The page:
You might want to check with your orthopedist, physical therapist, and a good local athletic trainer, and see if perhaps their advice is don't sit in seiza.
I've made it a point to avoid seiza and have adapted how I fall and how I get up since my knee surgeries.
I agree w/ Keith's warning about the use and limitations of braces.

Janet Rosen
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"peace will enter when hate is gone"--percy mayfield
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Old 10-30-2008, 01:19 AM   #6
Abasan
Dojo: Aiki Shoshinkan, Aiki Kenkyukai
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Re: Advice on Knee Support

Hi, I used to wear knee supports. Problem didn't originate there though, more from flat feet. This will affect back and knee.

I know its not similar to your more localised injury.

Just wanted to support the post above. I dropped 20kgs and I don't wear the supports anymore. Also, forget seiza. It'll just screw your knees up in the long run.

Draw strength from stillness. Learn to act without acting. And never underestimate a samurai cat.
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Old 02-14-2013, 06:42 PM   #7
barron
Dojo: Calgary Aikikai
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Advice on Knee Support ( Fusion XT OA Knee Brace)

Starting Aikido at 49, and practicing for the past 13 years, I have been lucky enough to have suffered only two or three minor injuries. My first incident came after my first month when I did a roll into the dojo wall and sprained my big toe to discover how important the big toe was for walking and balance! My other injuries were a sore shoulder from a new student who thought ikkyo was a break verses a persuasion. My previous being a rather aggressive senior student who hyper extended my arm beyond where it wanted to go, and where he decided to take it.

Now am faced with simple wear a tear on my right knee probably caused by my half century of endurance sports. Osteoarthritis is not a nice repercussion of doing what one loves, and really gets in the way my aikido. (sawari waza and hamihandachi are definitely a thing of the past).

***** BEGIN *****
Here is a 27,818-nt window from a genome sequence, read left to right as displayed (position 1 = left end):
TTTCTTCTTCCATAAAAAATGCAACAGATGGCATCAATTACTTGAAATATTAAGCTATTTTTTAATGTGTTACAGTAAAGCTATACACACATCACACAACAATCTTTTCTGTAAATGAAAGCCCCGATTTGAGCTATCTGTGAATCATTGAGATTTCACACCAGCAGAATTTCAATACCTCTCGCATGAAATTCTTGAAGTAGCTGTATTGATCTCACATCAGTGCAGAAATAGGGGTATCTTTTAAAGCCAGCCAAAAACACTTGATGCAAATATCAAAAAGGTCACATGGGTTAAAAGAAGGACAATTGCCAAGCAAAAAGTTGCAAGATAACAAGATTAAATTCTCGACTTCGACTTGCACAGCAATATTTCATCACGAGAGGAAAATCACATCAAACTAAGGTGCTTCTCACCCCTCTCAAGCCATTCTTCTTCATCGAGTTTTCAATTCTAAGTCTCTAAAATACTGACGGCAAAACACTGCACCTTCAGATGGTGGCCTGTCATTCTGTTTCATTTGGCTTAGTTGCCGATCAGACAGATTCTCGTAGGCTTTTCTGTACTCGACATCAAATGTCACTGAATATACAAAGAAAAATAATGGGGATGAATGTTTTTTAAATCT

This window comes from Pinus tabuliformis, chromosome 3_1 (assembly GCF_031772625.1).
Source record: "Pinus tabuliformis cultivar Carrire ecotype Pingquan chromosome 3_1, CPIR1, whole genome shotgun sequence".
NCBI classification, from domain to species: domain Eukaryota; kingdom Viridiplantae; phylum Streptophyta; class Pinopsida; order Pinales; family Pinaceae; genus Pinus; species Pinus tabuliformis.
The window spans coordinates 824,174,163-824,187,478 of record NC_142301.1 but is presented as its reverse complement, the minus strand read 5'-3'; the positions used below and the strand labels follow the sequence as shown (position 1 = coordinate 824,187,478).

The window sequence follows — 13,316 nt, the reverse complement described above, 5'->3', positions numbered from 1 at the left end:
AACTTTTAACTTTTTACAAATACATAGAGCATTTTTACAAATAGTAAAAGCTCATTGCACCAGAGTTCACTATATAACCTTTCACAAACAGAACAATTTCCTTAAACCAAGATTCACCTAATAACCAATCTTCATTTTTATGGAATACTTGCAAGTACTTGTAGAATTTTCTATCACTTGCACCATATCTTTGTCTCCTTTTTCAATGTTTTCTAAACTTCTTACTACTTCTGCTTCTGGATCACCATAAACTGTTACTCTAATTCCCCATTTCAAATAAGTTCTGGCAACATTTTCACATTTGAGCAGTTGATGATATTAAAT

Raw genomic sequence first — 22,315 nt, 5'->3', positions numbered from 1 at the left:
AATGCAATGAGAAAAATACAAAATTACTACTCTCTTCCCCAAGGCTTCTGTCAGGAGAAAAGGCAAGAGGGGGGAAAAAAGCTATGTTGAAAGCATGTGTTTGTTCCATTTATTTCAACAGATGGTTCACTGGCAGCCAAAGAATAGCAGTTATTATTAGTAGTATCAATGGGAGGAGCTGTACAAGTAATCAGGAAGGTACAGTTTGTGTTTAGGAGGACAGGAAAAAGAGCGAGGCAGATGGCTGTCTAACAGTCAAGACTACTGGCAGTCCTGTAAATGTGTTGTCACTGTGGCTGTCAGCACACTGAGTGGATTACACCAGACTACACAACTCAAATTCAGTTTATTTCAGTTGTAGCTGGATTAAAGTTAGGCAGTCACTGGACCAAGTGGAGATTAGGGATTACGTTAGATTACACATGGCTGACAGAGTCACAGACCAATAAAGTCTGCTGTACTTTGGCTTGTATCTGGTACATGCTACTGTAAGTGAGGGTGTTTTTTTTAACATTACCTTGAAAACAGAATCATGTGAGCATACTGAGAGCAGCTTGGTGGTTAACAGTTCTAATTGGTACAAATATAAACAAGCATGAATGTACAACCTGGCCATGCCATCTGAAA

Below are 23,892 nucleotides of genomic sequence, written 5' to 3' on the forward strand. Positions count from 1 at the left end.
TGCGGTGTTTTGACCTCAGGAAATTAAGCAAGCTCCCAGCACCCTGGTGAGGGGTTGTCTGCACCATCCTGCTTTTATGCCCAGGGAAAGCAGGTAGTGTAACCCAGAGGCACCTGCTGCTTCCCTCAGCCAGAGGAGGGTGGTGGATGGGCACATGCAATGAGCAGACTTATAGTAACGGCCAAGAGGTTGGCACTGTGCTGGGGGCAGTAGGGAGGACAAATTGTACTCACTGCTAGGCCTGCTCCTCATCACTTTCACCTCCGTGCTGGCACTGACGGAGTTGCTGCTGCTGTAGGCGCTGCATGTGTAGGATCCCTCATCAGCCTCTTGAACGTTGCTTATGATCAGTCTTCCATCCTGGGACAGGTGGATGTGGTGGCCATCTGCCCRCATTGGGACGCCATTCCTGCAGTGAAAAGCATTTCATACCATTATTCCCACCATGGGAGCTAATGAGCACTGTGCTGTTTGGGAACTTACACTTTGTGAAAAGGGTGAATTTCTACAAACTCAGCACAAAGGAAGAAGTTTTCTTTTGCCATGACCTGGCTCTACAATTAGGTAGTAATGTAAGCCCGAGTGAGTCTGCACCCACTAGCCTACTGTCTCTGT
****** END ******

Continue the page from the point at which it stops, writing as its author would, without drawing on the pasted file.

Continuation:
With age has taking the next step, I am hobbling and experience pain simply walking. I've had cortisone, acupuncture, leech treatment (yes that's right little blood suckers) and doctors telling me I'm getting old.

I managed, with a large dose of fear and adrenaline, to get through my last test but now need to deal with this if I want to keep playing/practicing.

I meet with my doctor soon to discuss possibilities and am looking for advice from the aikido world on the specialized knee braces ( Fusion XT OA Knee Brace) build to take the pressure off the knee. If any one has any experience, advice or suggestions I would appreciate it as I'd like to play for another 15 to 20 years.

Thanks

Andrew Barron
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Old 02-14-2013, 07:44 PM   #8
Dan Richards
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Re: Advice on Knee Support

I agree with the camp here that's saying forget the brace and forget seiza. I'd even add, that if getting up and down off the floor is causing you pain, then forget doing that - at least for the time being.

There's absolutely no reason why you can't have a good and satisfying training session without ever going down to the mat even once.

Last edited by Dan Richards : 02-14-2013 at 07:46 PM.

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Old 02-14-2013, 08:49 PM   #9
Janet Rosen
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Re: Advice on Knee Support

First thing we all need to understand is how no two of us are alike. I have awful osteo in the knee that was blown out over a dozen years ago, but can get up and down off the mat pretty well within the context of a couple of classes a week - its standing and pivoting that kill me, so weapons work can be hard....